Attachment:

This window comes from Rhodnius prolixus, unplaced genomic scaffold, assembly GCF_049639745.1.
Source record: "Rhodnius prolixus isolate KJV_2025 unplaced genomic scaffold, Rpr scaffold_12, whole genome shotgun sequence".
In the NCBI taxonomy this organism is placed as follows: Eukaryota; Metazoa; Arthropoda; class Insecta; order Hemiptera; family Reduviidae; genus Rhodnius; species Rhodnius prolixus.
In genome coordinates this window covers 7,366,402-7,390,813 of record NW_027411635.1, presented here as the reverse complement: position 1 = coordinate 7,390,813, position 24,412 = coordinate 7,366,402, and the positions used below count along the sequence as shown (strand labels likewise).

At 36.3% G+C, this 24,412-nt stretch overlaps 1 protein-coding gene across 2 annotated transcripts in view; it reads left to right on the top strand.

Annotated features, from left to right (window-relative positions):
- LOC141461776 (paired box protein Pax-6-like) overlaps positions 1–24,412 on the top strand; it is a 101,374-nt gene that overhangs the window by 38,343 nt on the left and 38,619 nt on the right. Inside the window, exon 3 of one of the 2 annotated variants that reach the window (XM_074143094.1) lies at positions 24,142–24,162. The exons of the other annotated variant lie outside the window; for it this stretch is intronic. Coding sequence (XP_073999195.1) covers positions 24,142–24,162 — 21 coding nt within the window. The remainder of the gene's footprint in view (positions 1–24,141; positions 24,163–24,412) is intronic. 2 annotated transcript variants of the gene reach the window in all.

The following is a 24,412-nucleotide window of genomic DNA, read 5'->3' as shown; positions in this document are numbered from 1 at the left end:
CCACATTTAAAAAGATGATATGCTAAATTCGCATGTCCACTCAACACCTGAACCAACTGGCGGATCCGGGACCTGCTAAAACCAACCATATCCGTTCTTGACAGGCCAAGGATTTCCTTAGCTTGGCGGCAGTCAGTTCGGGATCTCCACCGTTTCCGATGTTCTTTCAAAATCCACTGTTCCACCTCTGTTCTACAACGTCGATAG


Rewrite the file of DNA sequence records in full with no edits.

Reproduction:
This window comes from Rhodnius prolixus, unplaced genomic scaffold, assembly GCF_049639745.1.
Source record: "Rhodnius prolixus isolate KJV_2025 unplaced genomic scaffold, Rpr scaffold_12, whole genome shotgun sequence".
In the NCBI taxonomy this organism is placed as follows: Eukaryota; Metazoa; Arthropoda; class Insecta; order Hemiptera; family Reduviidae; genus Rhodnius; species Rhodnius prolixus.
In genome coordinates this window covers 7,366,402-7,390,813 of record NW_027411635.1, presented here as the reverse complement: position 1 = coordinate 7,390,813, position 24,412 = coordinate 7,366,402, and the positions used below count along the sequence as shown (strand labels likewise).

At 36.3% G+C, this 24,412-nt stretch overlaps 1 protein-coding gene across 2 annotated transcripts in view; it reads left to right on the top strand.

Annotated features, from left to right (window-relative positions):
- LOC141461776 (paired box protein Pax-6-like) overlaps positions 1–24,412 on the top strand; it is a 101,374-nt gene that overhangs the window by 38,343 nt on the left and 38,619 nt on the right. Inside the window, exon 3 of one of the 2 annotated variants that reach the window (XM_074143094.1) lies at positions 24,142–24,162. The exons of the other annotated variant lie outside the window; for it this stretch is intronic. Coding sequence (XP_073999195.1) covers positions 24,142–24,162 — 21 coding nt within the window. The remainder of the gene's footprint in view (positions 1–24,141; positions 24,163–24,412) is intronic. 2 annotated transcript variants of the gene reach the window in all.

The following is a 24,412-nucleotide window of genomic DNA, read 5'->3' as shown; positions in this document are numbered from 1 at the left end:
CCACATTTAAAAAGATGATATGCTAAATTCGCATGTCCACTCAACACCTGAACCAACTGGCGGATCCGGGACCTGCTAAAACCAACCATATCCGTTCTTGACAGGCCAAGGATTTCCTTAGCTTGGCGGCAGTCAGTTCGGGATCTCCACCGTTTCCGATGTTCTTTCAAAATCCACTGTTCCACCTCTGTTCTACAACGTCGATAG